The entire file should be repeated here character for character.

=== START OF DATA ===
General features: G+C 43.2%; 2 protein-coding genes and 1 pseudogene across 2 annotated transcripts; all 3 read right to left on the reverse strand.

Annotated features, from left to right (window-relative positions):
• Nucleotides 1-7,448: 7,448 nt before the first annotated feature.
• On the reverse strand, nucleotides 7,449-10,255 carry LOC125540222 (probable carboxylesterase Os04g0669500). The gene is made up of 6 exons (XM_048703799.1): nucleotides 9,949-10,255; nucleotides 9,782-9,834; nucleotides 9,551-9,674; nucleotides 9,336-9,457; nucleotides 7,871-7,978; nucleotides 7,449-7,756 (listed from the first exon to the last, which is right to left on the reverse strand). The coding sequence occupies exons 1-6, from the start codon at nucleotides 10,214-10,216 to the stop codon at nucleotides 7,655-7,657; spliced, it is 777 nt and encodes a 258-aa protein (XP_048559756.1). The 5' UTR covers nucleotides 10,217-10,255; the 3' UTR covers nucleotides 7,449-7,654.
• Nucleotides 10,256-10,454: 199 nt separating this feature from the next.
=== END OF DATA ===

General features: G+C 43.2%; 2 protein-coding genes and 1 pseudogene across 2 annotated transcripts; all 3 read right to left on the reverse strand.

Annotated features, from left to right (window-relative positions):
• Nucleotides 1-7,448: 7,448 nt before the first annotated feature.
• On the reverse strand, nucleotides 7,449-10,255 carry LOC125540222 (probable carboxylesterase Os04g0669500). The gene is made up of 6 exons (XM_048703799.1): nucleotides 9,949-10,255; nucleotides 9,782-9,834; nucleotides 9,551-9,674; nucleotides 9,336-9,457; nucleotides 7,871-7,978; nucleotides 7,449-7,756 (listed from the first exon to the last, which is right to left on the reverse strand). The coding sequence occupies exons 1-6, from the start codon at nucleotides 10,214-10,216 to the stop codon at nucleotides 7,655-7,657; spliced, it is 777 nt and encodes a 258-aa protein (XP_048559756.1). The 5' UTR covers nucleotides 10,217-10,255; the 3' UTR covers nucleotides 7,449-7,654.
• Nucleotides 10,256-10,454: 199 nt separating this feature from the next.